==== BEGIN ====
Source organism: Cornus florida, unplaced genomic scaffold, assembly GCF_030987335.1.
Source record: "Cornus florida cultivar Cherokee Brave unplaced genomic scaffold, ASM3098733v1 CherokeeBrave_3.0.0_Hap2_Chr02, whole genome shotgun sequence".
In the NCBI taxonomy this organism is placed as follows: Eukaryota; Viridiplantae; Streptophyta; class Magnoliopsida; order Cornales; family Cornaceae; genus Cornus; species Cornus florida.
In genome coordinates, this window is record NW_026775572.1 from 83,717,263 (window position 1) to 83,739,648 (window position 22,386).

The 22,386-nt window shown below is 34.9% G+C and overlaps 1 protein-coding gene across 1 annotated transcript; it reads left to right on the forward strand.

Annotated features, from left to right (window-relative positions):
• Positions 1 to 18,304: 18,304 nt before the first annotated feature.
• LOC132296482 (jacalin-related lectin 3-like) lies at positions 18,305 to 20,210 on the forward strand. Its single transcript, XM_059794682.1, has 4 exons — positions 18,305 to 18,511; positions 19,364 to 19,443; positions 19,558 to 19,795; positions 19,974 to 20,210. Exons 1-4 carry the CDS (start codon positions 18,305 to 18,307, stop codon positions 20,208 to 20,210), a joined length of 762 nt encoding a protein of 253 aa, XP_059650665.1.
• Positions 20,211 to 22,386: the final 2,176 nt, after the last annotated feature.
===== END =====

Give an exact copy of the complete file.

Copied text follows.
Source organism: Cornus florida, unplaced genomic scaffold, assembly GCF_030987335.1.
Source record: "Cornus florida cultivar Cherokee Brave unplaced genomic scaffold, ASM3098733v1 CherokeeBrave_3.0.0_Hap2_Chr02, whole genome shotgun sequence".
In the NCBI taxonomy this organism is placed as follows: Eukaryota; Viridiplantae; Streptophyta; class Magnoliopsida; order Cornales; family Cornaceae; genus Cornus; species Cornus florida.
In genome coordinates, this window is record NW_026775572.1 from 83,717,263 (window position 1) to 83,739,648 (window position 22,386).

The 22,386-nt window shown below is 34.9% G+C and overlaps 1 protein-coding gene across 1 annotated transcript; it reads left to right on the forward strand.

Annotated features, from left to right (window-relative positions):
• Positions 1 to 18,304: 18,304 nt before the first annotated feature.
• LOC132296482 (jacalin-related lectin 3-like) lies at positions 18,305 to 20,210 on the forward strand. Its single transcript, XM_059794682.1, has 4 exons — positions 18,305 to 18,511; positions 19,364 to 19,443; positions 19,558 to 19,795; positions 19,974 to 20,210. Exons 1-4 carry the CDS (start codon positions 18,305 to 18,307, stop codon positions 20,208 to 20,210), a joined length of 762 nt encoding a protein of 253 aa, XP_059650665.1.
• Positions 20,211 to 22,386: the final 2,176 nt, after the last annotated feature.